We had this small team, and we made a little demo of this scary corridor. We were like, ‘We’re just going to cut off limbs – we’re just going to be about dismemberment’. And everybody was like, ‘That’s going to be too gross. It’s going to be too much for the public’, and things like that. But we made this great-looking demo.
The other thing I did, I worked on with my art director at the time. Because when you were at EA, and especially back then, you were competing against like, 40 games worldwide for money. You know, they had Tiburon, they had Montreal, they had Vancouver, and Redwood Shores, which was making probably six or seven games of its own. So you were competing against all these games, and they would only make so many a year.
So we made posters, and we hung them up all over EA. I would hang them up in the bathrooms. I remember we even made a calendar for Dead Space with this very early art. We were trying to sell it within EA, and it worked. But what really worked the best was the demo: EA saw that they had something special and they put more and more people behind it. And they gave me what I needed.
“It took a while for them to understand it because this was something that they hadn’t done before. ‘OK, we’ve got a brand-new IP, it’s science fiction, it’s horror – how do we sell it?’ That sort of thing. But eventually they greenlit the project, and they got 100 per cent behind it. After that, [John] Riccitiello finally came in as as the new CEO, and he loved it. He was a big advocate for the game. I think they still wondered how they were going to sell it because they were used to licensed games, but they gave us us some money and we were able to finally get the game off the ground.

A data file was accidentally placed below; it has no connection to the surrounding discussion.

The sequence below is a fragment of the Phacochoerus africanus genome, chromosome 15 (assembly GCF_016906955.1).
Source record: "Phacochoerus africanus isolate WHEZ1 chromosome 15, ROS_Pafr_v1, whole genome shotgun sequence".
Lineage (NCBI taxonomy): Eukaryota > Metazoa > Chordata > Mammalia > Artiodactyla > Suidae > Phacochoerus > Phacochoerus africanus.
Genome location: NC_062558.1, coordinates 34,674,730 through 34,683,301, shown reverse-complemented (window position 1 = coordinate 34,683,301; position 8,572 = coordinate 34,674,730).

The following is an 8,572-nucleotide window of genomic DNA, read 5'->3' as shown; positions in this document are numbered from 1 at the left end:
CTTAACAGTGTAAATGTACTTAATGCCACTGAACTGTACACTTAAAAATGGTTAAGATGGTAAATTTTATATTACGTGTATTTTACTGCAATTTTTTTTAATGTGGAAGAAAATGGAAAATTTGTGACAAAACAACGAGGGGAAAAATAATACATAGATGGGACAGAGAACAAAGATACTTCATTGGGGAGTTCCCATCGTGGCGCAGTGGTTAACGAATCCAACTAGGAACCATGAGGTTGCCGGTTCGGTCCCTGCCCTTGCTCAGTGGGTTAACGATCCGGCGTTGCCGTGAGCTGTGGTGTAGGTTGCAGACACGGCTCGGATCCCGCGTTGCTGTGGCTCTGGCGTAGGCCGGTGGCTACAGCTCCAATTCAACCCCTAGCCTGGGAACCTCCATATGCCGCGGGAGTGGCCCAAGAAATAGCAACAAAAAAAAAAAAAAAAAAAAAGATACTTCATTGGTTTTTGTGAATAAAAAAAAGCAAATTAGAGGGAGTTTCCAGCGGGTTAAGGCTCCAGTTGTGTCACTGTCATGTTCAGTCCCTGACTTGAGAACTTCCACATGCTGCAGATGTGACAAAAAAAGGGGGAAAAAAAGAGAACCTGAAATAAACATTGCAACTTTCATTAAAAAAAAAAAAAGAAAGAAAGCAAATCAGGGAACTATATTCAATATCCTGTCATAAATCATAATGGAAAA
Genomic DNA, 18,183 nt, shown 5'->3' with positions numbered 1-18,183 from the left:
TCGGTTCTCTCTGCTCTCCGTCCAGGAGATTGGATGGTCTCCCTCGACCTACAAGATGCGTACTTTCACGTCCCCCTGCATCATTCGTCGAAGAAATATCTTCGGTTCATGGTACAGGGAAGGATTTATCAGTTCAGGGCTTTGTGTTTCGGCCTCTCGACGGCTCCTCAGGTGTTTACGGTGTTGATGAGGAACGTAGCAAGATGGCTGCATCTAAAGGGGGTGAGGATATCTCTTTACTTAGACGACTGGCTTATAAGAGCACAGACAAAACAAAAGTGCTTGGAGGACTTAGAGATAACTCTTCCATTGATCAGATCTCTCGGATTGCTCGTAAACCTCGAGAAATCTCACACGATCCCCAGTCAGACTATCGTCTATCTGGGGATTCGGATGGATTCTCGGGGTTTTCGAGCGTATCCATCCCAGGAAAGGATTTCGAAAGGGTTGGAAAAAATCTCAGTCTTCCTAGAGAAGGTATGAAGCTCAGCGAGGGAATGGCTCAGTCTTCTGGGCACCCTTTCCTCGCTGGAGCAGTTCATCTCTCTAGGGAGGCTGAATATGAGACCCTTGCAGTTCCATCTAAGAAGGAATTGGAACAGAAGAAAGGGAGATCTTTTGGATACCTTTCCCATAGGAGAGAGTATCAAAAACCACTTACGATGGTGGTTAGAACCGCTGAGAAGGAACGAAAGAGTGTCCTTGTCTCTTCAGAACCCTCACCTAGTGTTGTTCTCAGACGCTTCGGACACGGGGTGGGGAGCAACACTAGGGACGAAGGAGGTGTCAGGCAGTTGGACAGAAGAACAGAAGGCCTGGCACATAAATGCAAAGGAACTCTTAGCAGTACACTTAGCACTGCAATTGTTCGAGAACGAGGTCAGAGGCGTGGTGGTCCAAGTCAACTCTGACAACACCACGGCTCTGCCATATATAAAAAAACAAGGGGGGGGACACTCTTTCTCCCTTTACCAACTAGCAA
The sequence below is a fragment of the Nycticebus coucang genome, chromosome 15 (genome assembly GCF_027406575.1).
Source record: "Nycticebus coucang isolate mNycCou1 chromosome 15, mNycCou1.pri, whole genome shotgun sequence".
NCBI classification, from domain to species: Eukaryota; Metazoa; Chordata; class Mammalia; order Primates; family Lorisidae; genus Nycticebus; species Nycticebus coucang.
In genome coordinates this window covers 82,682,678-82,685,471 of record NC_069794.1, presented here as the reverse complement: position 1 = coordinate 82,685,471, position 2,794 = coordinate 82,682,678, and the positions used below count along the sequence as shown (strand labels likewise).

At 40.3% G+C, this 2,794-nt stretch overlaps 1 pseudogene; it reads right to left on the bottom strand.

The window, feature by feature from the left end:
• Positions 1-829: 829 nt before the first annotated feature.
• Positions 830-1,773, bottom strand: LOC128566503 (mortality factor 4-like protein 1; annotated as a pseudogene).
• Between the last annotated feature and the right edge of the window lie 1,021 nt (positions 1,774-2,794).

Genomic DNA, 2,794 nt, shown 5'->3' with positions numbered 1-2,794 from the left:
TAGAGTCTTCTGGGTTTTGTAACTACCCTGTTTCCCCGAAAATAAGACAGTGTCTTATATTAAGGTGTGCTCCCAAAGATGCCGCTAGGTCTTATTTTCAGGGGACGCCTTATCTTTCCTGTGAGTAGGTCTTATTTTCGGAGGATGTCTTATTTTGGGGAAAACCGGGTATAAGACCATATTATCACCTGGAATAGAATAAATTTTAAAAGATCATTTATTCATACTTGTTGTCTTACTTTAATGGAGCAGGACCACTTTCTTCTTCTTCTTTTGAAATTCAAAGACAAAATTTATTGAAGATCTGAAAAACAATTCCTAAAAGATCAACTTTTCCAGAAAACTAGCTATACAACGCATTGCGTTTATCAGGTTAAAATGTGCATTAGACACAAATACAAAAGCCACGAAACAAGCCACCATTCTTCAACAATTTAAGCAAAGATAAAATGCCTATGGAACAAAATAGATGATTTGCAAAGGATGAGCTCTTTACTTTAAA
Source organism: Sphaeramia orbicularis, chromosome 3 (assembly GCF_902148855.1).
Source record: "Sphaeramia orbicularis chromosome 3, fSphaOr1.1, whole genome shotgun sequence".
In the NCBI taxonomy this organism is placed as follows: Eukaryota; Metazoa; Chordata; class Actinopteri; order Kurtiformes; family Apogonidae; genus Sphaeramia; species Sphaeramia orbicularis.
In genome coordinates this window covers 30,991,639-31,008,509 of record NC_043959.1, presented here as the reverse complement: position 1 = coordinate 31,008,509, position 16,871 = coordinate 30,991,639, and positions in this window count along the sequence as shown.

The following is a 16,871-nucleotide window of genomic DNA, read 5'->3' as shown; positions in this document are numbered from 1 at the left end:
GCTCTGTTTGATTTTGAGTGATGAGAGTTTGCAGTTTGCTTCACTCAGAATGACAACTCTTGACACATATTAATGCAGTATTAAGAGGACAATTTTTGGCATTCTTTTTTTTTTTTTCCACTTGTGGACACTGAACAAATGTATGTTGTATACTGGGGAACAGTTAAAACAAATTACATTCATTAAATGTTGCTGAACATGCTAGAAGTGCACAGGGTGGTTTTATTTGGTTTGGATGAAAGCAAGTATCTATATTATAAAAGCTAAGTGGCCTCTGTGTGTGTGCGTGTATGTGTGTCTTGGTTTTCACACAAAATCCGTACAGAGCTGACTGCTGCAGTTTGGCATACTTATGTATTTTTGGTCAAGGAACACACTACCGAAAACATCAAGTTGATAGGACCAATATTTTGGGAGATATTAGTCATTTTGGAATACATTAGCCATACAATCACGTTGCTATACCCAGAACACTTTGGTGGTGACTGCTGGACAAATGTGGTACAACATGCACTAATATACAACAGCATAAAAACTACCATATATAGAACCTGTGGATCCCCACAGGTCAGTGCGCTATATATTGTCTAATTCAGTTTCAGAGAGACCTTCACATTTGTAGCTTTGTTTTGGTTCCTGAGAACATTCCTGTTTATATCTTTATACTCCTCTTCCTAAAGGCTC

“I remember showing it to [Shinji] Mikami. EA was always having people come in from different game studios. At the end of it, he bowed. We showed him one level, and he bowed to me and he said, through an interpreter, ‘You’ve got something special.’ And I was so proud. I was like, ‘Wow, maybe we’ve got something great here – I don’t know.’ You never know. You never know when you make any game what you’ve really got before it comes out.
“I’ll be honest with you, I still didn’t know what we had once we shipped the game. I was in Europe when the game came out. I was on a PR tour. I remember being in a hotel lobby and I started getting calls first thing in the morning, which was late the night before from the US. I was getting these emails and calls: ‘Are you seeing the scores?’ I’m like, ‘No, no.’ And I started looking at the scores, and I was like, ‘Oh my gosh.’ I was stunned.